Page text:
Handknit Socks

Two feet wearing thicker handknit socks in a range of greys to charcoal on a jute woven rug

Here’s a poem by Pablo Neruda on handknit socks:-

Mara Mori brought me
a pair of socks
which she knitted herself
with her sheepherder’s hands,
two socks as soft as rabbits.
I slipped my feet into them
as if they were two cases
knitted with threads of twilight and goatskin,
Violent socks,
my feet were two fish made of wool,
two long sharks
sea blue, shot through
by one golden thread,
two immense blackbirds,
two cannons,
my feet were honored in this way
by these heavenly socks.
They were so handsome for the first time
my feet seemed to me unacceptable
like two decrepit firemen,
firemen unworthy of that woven fire,
of those glowing socks.

Nevertheless, I resisted the sharp temptation
to save them somewhere as schoolboys
keep fireflies,
as learned men collect
sacred texts,
I resisted the mad impulse to put them
in a golden cage and each day give them
birdseed and pieces of pink melon.
Like explorers in the jungle
who hand over the very rare green deer
to the spit and eat it with remorse,
I stretched out my feet and pulled on
the magnificent socks and then my shoes.

The moral of my ode is this:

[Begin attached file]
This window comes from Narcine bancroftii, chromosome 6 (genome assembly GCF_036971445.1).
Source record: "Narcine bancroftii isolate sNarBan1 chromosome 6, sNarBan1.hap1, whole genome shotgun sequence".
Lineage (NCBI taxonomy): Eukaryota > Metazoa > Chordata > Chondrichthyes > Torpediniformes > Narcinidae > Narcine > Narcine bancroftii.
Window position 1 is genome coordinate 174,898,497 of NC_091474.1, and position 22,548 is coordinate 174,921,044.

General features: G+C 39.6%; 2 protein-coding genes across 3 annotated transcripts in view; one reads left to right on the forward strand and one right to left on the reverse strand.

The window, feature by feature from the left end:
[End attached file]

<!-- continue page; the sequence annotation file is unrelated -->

beauty is twice beauty
and what is good is doubly good
when it is a matter of two socks
made of wool in winter.

Handmade items are precious. But in being precious, one faces the conflict and dilemma of whether to actually wear them. Is it actually an appropriate show of appreciation and gratitude to just stick them in the back of a drawer, with all due precautions against moths? The wool certainly won’t keep your feet warm from there. Better holes from enthusiastic wear, I grudgingly accept, when I wear my own. But it’s the greatest compliment from another recipient. That they have worn to the point of worn my humble and clumsily wrought gift. There’s something very satisfying in keeping another warm and comfortable.

I’m also pleased to see that Pablo Neruda thinks that birds want melon too.

I'd love to know what you think, concrit is especially welcomed on fiction pieces. Thank you.

Fill in your details below or click an icon to log in:

WordPress.com Logo

You are commenting using your WordPress.com account. Log Out /  Change )

Twitter picture

You are commenting using your Twitter account. Log Out /  Change )

Facebook photo

You are commenting using your Facebook account. Log Out /  Change )

Connecting to %s

Up ↑

%d bloggers like this: